After a first generation of digital storage and MAM applications which were largely dedicated to a single function (such as production, delivery or distribution) broadcasters are now clearly looking for a more cross-functional approach.
However there is a division between those who implement a commercially available software package (such as the Flemish-language Belgian state broadcaster VRT who chose Ardendo) and those who build "home-grown" MAM applications (such as the BBC or NHK.) Some broadcasters acted as test-beds for applications which later became standard products (SVT with Ardendo, SBS Seoul with Konan).
Among those who adopt standard packages some broadcasters combine different products and vendors in a "best of breed" philosophy, such as Turner (who combine components from TMD, Pharos, and Pro-Bel), while others have a more traditional "one vendor" approach such as PBS with Artesia.
Metadata is a much-discussed and often contentious subject. The choice of category is crucial, and must serve both current and future needs for description, interchange, and perennity. Achieving consensus on an industry-wide scale without the category list (or "schema" becoming unmanageably large is a real challenge. Metadata is often divided into 5 categories: identification and documentary, editorial, technical or related to physical storage, rights, and administrative.
Many broadcasters also try to use a standard thesaurus, or at least a controlled vocabulary, in order to improve search efficiency, reducing variation in indexation choices made by individual archivists.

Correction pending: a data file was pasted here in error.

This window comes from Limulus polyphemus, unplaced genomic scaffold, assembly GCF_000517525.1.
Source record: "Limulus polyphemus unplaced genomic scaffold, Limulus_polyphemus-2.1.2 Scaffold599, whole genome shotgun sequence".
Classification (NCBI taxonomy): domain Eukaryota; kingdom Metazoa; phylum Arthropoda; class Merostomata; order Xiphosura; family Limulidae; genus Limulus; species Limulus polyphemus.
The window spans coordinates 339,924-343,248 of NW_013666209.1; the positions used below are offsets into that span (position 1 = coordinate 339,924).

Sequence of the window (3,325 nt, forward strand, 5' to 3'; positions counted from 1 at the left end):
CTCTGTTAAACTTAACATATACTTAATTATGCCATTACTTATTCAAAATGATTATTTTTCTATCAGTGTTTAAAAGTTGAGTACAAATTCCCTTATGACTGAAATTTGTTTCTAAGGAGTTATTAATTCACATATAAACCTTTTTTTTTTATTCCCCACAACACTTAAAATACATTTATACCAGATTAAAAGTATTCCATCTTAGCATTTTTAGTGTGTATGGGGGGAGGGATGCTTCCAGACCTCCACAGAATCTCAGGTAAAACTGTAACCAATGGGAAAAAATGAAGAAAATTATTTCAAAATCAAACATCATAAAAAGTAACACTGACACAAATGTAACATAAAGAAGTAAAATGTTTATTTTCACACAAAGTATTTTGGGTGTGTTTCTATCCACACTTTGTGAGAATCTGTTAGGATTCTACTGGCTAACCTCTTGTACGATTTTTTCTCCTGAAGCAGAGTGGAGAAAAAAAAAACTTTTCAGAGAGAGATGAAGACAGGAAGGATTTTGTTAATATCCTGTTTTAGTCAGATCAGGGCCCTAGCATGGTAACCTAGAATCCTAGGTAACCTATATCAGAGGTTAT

Broadcasters also try to keep track of all rights contracts regarding elements of programmes such as footage, additional music or photos.
MAM applications manage, in the same repository, all media types such as video, audio, still images such as photos and graphics, and documents such as scripts and subtitle. A "container" concept is used to link objects together and enable all elements of a package to be replayed together.
Some broadcasters are pioneering methods to assure interoperability between systems, and persistence over time. Some, such as Disney, implement a standard taxonomy and adopt the same data definition through the entire organization. Others (such as VRT Belgium) use an external data dictionary like P-Meta, developed by the BBC and adopted by the EBU (ie. VRT), or Dublin Core. Some norms such as OAIS, also provide guidelines for persistence.
Understanding and optimizing workflow is a key to efficient operation; for example eliminating a situation where synopses, credits and storyboarding are applied to a given package several times, by different teams, in various different systems, and are still not available openly in the archive.
One very general workflow change in this area is the involvement of archivists much sooner in the production process, in order to ensure the effective collection of the proper metadata at all stages.
Metadata collection is facilitated by Production Management Systems that help production collect seamlessly all useful items for future archive purposes.
Alternatively some metadata are automatically collected and generated by systems. Shooting information is generated by cameras and transmission metadata is generated by automation.